Hospitals Like Modular EHR, Ambulatory Likes Complete EHR

For those reading this site that don’t know Dr. Robert Rowley, you should. He’s the original Chief Medical Officer (CMO) at Practice Fusion that recently parted ways with Practice Fusion to work on some other projects along with still practicing medicine. Along with this background, he’s a really smart guy that has a lot of knowledge about the EMR and EHR industry. Plus, he’s a downright nice guy.

The good thing is that he got addicted to blogging while working at Practice Fusion and now he’s carried over that love to his own blog (linked above). I’m sure I’ll be referencing Dr. Rowley and his blog many more times in the future. The title of this post came from a blog post he wrote about Mass Consolidation of EHR software. Here’s a quote from that post:

If one carries out a detailed analysis of 2011 Meaningful Use data, some patterns emerge. Firstly, ambulatory clinicians nearly always choose Complete EHRs – 95% of ambulatory Meaningful Use attestations were done using Complete EHRs. Hospitals, on the other hand, represent a different pattern – only 48% of hospitals attested for Meaningful Use using a Complete EHR, whereas 52% used Modular EHR components.

I found this to be a really interesting observation. It’s not all that surprising when you think about it, but it’s very interesting.

I know there’s a strong group of people that participate in the Collaborative Health Consortium that have been proponents of using modular EHR components. It looks like this is definitely happening in the hospital environment. I think that’s a very good thing.

About the author

John Lynn

John Lynn

John Lynn is the Founder of the HealthcareScene.com, a network of leading Healthcare IT resources. The flagship blog, Healthcare IT Today, contains over 13,000 articles with over half of the articles written by John. These EMR and Healthcare IT related articles have been viewed over 20 million times.

John manages Healthcare IT Central, the leading career Health IT job board. He also organizes the first of its kind conference and community focused on healthcare marketing, Healthcare and IT Marketing Conference, and a healthcare IT conference, EXPO.health, focused on practical healthcare IT innovation. John is an advisor to multiple healthcare IT companies. John is highly involved in social media, and in addition to his blogs can be found on Twitter: @techguy.

6 Comments

  • What do people think of Practice Fusion? Is it certified? I’m wondering if it would be a good choice for an allergist in a sole practice with 2 locations, someone who is definitely not a techie. She’s very worried about privacy, can’t spend a fortune, doesn’t want to turn her office into a computer room.

    While I’m asking, I know that one can use it as ad supported, or far what seems a fairly small fee per doctor per month? Any thoughts on that?

    Thanks!

  • Hi R –

    Practice Fusion is certified for Meaningful Use and we’ve helped medical professionals earn over $40M in incentives already. You’re right that you have a choice between free or $100/month for a version without ads. You’re welcome to create a free account online to see if it is a good match for the allergy practice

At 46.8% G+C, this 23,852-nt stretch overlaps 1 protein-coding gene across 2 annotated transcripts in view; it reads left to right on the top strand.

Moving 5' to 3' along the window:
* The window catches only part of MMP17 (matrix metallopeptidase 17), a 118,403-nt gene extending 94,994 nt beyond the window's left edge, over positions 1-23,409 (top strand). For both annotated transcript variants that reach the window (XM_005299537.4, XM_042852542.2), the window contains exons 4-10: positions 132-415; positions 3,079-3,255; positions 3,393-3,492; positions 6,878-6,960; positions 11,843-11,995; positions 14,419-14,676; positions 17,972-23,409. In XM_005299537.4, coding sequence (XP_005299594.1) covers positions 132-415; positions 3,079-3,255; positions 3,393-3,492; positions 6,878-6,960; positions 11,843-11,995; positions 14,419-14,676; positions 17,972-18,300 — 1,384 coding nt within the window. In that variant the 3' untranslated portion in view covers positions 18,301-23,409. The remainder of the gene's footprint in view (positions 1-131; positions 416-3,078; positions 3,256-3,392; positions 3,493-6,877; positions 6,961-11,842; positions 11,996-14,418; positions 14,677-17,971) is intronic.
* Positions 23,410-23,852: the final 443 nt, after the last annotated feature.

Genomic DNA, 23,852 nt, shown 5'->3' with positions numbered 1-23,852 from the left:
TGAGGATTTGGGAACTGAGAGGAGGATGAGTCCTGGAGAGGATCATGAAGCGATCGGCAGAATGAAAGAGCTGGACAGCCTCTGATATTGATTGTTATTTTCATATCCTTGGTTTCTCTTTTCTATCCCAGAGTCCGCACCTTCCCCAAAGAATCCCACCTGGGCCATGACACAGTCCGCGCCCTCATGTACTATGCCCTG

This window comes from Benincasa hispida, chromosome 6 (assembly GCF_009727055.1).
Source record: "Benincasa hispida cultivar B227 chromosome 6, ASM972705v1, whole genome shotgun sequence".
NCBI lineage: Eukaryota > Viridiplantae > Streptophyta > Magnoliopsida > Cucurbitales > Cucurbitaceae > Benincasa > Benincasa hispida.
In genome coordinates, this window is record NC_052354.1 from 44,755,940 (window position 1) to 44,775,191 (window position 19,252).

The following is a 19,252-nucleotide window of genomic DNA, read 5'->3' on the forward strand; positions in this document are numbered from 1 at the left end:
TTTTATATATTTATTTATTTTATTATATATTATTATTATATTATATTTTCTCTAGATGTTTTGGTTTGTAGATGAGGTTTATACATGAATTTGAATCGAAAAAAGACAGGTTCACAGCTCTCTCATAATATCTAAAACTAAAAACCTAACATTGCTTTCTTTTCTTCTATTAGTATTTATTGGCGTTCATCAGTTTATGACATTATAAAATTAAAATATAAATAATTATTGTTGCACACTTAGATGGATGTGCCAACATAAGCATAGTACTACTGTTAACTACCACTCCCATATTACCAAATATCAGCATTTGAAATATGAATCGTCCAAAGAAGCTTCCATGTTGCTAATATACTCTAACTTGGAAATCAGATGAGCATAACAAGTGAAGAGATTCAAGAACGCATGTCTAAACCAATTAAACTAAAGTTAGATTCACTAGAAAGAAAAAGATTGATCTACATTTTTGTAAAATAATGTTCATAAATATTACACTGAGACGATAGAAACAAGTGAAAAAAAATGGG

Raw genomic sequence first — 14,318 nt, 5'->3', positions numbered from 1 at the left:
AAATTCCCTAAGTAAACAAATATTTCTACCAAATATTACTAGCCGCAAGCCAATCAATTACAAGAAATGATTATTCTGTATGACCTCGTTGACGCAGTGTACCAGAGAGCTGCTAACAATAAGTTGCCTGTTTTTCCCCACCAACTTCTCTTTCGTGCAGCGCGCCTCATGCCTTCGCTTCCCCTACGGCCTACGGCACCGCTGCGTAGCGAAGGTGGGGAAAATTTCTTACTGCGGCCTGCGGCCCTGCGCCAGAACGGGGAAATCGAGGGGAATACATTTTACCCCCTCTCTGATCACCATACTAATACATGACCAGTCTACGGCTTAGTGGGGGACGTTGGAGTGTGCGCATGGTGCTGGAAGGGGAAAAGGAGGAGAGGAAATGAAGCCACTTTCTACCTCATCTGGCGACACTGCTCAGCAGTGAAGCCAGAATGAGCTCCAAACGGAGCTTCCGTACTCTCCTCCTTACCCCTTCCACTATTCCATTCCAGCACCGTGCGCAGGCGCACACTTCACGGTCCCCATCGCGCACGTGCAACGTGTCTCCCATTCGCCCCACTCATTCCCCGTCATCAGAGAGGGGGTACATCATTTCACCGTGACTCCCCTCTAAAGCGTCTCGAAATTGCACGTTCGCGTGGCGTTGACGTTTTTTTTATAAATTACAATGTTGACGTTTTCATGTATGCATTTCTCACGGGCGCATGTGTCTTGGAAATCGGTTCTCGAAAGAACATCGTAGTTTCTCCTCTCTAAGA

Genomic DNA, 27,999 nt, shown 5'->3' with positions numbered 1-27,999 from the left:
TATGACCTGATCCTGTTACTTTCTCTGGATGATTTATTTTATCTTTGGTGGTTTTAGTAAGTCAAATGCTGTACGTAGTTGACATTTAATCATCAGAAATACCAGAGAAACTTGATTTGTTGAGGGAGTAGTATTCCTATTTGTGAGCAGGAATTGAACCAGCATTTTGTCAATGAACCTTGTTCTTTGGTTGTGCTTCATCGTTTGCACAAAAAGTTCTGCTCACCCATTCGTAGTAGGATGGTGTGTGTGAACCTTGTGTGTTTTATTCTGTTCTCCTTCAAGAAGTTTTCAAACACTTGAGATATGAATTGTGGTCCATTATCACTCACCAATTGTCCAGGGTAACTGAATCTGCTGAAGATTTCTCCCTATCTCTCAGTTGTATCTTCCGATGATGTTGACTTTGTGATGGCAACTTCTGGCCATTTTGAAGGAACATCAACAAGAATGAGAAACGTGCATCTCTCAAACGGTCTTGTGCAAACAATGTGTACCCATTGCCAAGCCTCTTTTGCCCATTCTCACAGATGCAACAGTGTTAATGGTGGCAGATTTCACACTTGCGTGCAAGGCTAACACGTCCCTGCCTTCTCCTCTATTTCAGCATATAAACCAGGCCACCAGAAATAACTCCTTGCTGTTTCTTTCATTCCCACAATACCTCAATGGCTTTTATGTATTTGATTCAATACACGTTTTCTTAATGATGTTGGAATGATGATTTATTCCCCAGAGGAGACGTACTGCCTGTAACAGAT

To connect with our community, I would recommend visiting http://www.practicefusion.com/facebook

    Emily – PracticeFusion.com

  • Hi Emily,

    I actually signed up for a practice account last night, and after some hours working it sent a bunch of specific questions to the ‘community’ email address at PracticeFusion.com. There is a lot to like there. In particular, for the most part it is very easy to use, and ought to require very little if any formal training for many people.

    About the only thing I didn’t like was how, when you go for help, it covers up your session (a separate tab or window would work a lot better) so you can’t switch back and forth to and from HELP. And I’m guessing this shouldn’t be too hard to fix.

    I imagine it will take a few days for someone to get back to me with answers to all my questions. But it is already clear that this is a very nice system. And while I can’t say that the needs of allergists are all that complex, it seemed to handle them well. The SOAP notes seemed to ME (I’m an IT guy, not a doctor) to cover most of what was needed. I did ask in my email some detailed questions about ePrescribe since there’s no way for me to properly check that out.

    Question; I gather that PF is built using Flash; Flash is going away. I’m assuming that it will eventually be rewritten in HTML5?

    One other thing I did not notice or ask about; ‘Decision Support’. Is there anything like this in PF at this time?

    Thanks,

    Ron

  • Yes, the EHR includes basic decision support (ie: drug-drug interaction alerts) and other Meaningful Use-required CDS as well. And, also yes about Flash, we track that closely.

    You should get a call from your dedicated Account Manager at Practice Fusion today or tomorrow. They can help with any other questions you have about getting started.

    Do you know about our Certified Consultant program? http://www.practicefusion.com/consultants

    Emily

  • That’s good to hear. (Decision support and Flash). I don’t need a call from an AM, just an email response. But if and when the doctor in question is ready to proceed, I know she’ll have more questions, and then we’d arrange a call.

    As to the CC program, yes, I do know about it. We’re not likely to import someone to our area on Long Island (but there were one or two in the NYC area, which is good). And at some point I might try to enter that program along with a few other people.

    Thanks!

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